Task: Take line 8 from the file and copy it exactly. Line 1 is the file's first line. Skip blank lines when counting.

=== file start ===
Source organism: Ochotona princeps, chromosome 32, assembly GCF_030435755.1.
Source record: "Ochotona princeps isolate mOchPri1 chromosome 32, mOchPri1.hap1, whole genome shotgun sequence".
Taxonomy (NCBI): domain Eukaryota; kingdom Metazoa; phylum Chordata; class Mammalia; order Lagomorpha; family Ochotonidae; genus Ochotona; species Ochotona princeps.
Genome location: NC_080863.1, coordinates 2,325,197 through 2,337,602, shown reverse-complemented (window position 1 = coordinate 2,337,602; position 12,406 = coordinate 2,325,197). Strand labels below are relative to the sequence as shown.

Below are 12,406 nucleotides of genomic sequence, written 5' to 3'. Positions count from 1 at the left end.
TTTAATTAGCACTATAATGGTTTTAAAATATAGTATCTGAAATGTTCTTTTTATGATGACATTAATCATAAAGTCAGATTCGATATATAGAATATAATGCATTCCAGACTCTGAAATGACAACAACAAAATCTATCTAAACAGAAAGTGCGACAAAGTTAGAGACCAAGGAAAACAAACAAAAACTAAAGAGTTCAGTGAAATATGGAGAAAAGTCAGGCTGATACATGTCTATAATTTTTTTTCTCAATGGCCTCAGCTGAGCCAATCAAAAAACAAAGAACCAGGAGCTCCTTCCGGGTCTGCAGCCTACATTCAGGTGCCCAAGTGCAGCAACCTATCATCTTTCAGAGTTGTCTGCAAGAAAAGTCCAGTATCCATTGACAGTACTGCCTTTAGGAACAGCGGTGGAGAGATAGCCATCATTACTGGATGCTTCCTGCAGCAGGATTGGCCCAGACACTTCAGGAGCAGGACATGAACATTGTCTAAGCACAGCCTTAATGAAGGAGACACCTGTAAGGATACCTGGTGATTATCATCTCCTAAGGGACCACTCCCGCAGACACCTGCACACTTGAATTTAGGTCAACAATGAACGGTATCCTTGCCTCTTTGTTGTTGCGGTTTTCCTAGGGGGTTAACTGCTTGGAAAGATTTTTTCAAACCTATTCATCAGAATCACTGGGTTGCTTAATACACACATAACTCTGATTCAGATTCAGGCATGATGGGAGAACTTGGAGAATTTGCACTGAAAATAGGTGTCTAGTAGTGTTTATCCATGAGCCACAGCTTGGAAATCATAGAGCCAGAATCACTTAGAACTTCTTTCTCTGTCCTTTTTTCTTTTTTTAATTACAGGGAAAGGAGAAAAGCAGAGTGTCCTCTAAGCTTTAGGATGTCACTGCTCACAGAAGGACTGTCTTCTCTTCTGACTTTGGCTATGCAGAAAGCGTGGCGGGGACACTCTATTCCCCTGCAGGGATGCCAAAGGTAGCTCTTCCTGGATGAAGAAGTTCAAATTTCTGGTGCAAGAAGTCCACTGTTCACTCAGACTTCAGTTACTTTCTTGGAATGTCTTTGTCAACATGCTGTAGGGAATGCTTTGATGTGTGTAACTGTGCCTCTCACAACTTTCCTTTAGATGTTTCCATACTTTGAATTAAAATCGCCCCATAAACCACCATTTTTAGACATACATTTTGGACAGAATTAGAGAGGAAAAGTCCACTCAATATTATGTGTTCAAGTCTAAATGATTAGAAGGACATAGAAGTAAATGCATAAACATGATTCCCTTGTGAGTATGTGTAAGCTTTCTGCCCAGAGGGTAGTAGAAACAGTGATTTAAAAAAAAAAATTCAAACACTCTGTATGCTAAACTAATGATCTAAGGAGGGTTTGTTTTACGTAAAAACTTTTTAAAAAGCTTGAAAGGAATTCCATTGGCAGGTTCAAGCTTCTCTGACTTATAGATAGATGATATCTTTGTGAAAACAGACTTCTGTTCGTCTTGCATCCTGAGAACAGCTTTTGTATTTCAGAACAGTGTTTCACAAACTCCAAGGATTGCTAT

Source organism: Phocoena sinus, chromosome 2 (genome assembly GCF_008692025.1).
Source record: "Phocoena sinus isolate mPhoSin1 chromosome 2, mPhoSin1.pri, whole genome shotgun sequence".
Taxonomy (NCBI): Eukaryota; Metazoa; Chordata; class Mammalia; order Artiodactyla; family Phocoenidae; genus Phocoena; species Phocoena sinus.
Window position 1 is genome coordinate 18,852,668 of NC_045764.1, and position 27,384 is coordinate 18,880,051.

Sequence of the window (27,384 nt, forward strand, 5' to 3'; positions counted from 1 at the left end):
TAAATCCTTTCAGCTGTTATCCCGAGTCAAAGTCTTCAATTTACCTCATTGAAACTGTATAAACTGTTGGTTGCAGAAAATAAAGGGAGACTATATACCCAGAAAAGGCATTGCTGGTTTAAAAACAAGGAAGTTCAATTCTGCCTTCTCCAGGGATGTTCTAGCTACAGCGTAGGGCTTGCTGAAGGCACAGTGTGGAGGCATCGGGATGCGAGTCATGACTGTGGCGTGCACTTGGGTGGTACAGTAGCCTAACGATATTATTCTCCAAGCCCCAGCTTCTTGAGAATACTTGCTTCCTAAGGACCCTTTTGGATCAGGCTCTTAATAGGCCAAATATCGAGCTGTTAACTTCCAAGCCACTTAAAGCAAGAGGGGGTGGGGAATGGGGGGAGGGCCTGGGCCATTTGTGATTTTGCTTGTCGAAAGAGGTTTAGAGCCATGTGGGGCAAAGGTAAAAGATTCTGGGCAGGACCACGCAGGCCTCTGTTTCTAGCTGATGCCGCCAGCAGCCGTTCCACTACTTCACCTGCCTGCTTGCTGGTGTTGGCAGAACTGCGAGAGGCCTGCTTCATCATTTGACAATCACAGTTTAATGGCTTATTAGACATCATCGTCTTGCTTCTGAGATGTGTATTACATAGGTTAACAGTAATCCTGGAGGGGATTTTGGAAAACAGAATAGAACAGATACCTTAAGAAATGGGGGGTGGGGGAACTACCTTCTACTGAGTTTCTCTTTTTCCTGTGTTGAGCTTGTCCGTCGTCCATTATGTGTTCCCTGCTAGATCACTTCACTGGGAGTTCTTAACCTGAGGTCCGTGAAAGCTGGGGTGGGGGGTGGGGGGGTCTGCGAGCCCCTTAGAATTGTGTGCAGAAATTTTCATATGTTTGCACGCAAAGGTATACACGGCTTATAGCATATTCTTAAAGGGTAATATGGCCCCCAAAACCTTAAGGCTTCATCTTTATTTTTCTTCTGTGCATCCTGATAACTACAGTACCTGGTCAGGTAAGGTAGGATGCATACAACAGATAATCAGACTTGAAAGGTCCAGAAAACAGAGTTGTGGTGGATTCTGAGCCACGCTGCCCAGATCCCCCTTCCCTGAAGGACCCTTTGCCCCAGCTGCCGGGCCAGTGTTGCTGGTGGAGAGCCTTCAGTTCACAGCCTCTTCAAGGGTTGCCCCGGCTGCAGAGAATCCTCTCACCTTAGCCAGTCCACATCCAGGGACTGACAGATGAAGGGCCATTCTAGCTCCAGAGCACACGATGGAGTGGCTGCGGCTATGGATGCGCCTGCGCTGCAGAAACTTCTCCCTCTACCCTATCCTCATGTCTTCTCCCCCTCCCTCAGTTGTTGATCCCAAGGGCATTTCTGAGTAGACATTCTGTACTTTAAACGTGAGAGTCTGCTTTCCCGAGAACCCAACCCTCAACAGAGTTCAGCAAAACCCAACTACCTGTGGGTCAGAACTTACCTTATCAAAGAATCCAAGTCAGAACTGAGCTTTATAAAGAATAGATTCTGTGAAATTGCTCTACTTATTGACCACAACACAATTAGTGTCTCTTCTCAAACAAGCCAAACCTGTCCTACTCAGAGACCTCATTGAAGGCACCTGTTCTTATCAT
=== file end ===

Source record: "Phocoena sinus isolate mPhoSin1 chromosome 2, mPhoSin1.pri, whole genome shotgun sequence".